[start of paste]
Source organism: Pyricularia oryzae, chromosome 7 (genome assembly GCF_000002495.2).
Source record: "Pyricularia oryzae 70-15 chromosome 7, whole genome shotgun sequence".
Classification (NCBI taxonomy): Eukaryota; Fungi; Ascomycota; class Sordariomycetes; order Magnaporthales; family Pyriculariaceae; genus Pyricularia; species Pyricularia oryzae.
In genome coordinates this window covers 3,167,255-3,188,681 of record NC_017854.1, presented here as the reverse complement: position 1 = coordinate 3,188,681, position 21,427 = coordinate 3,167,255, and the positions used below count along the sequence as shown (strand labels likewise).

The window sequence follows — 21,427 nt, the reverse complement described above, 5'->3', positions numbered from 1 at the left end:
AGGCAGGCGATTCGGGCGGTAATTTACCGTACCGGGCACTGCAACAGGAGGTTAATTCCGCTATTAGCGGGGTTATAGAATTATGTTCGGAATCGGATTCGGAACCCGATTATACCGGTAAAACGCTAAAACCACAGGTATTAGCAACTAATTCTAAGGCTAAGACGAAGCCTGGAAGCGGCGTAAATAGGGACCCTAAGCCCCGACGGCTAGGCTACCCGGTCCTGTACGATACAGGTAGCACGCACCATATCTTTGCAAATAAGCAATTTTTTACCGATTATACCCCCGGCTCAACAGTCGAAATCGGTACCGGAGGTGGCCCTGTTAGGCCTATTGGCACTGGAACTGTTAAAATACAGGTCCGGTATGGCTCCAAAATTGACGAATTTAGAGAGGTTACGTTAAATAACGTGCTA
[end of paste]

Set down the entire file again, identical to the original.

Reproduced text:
Source organism: Pyricularia oryzae, chromosome 7 (genome assembly GCF_000002495.2).
Source record: "Pyricularia oryzae 70-15 chromosome 7, whole genome shotgun sequence".
Classification (NCBI taxonomy): Eukaryota; Fungi; Ascomycota; class Sordariomycetes; order Magnaporthales; family Pyriculariaceae; genus Pyricularia; species Pyricularia oryzae.
In genome coordinates this window covers 3,167,255-3,188,681 of record NC_017854.1, presented here as the reverse complement: position 1 = coordinate 3,188,681, position 21,427 = coordinate 3,167,255, and the positions used below count along the sequence as shown (strand labels likewise).

The window sequence follows — 21,427 nt, the reverse complement described above, 5'->3', positions numbered from 1 at the left end:
AGGCAGGCGATTCGGGCGGTAATTTACCGTACCGGGCACTGCAACAGGAGGTTAATTCCGCTATTAGCGGGGTTATAGAATTATGTTCGGAATCGGATTCGGAACCCGATTATACCGGTAAAACGCTAAAACCACAGGTATTAGCAACTAATTCTAAGGCTAAGACGAAGCCTGGAAGCGGCGTAAATAGGGACCCTAAGCCCCGACGGCTAGGCTACCCGGTCCTGTACGATACAGGTAGCACGCACCATATCTTTGCAAATAAGCAATTTTTTACCGATTATACCCCCGGCTCAACAGTCGAAATCGGTACCGGAGGTGGCCCTGTTAGGCCTATTGGCACTGGAACTGTTAAAATACAGGTCCGGTATGGCTCCAAAATTGACGAATTTAGAGAGGTTACGTTAAATAACGTGCTA